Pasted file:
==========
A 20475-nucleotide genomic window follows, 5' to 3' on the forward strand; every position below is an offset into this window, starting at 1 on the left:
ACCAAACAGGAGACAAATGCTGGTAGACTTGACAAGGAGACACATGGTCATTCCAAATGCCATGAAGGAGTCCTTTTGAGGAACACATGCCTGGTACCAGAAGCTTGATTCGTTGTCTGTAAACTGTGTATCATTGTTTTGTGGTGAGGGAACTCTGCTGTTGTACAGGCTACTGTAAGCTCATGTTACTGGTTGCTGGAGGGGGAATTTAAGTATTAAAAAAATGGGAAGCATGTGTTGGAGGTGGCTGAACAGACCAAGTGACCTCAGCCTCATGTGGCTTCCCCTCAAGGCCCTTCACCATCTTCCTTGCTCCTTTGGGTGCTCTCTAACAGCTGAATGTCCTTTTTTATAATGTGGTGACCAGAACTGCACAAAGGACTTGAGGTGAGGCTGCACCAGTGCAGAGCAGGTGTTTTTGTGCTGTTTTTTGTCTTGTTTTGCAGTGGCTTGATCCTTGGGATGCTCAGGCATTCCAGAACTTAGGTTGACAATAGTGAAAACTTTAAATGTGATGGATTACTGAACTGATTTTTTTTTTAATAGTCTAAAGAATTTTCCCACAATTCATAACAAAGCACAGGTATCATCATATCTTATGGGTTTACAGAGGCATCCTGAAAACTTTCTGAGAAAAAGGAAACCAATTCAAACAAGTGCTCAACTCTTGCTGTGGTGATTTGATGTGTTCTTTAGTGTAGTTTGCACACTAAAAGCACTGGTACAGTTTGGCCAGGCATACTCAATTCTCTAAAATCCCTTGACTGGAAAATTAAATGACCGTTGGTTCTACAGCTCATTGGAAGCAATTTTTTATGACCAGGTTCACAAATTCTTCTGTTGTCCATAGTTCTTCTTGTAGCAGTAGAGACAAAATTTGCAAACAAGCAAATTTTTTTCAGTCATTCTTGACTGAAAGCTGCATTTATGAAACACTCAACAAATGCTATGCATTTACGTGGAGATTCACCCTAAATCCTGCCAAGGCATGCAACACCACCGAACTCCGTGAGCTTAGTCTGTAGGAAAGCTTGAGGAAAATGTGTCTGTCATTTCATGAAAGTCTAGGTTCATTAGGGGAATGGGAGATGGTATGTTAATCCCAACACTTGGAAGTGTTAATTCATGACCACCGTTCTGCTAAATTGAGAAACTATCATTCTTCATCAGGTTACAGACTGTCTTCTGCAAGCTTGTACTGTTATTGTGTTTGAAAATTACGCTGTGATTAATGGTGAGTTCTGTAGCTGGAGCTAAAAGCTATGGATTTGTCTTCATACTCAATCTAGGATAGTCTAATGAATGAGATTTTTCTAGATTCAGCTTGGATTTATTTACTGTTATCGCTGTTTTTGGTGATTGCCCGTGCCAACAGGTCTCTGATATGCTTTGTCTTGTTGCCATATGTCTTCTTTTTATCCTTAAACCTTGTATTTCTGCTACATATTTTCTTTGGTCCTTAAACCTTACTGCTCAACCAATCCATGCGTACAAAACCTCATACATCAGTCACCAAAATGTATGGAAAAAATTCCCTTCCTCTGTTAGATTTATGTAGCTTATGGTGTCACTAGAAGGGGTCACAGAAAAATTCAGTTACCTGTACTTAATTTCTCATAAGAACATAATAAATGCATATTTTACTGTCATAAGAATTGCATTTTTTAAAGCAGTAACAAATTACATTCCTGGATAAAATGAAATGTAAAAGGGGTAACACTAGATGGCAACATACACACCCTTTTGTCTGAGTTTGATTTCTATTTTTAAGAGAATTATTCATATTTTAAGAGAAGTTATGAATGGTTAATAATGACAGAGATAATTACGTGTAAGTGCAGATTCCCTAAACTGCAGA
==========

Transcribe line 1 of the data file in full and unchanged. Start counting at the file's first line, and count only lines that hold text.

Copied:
A 20475-nucleotide genomic window follows, 5' to 3' on the forward strand; every position below is an offset into this window, starting at 1 on the left: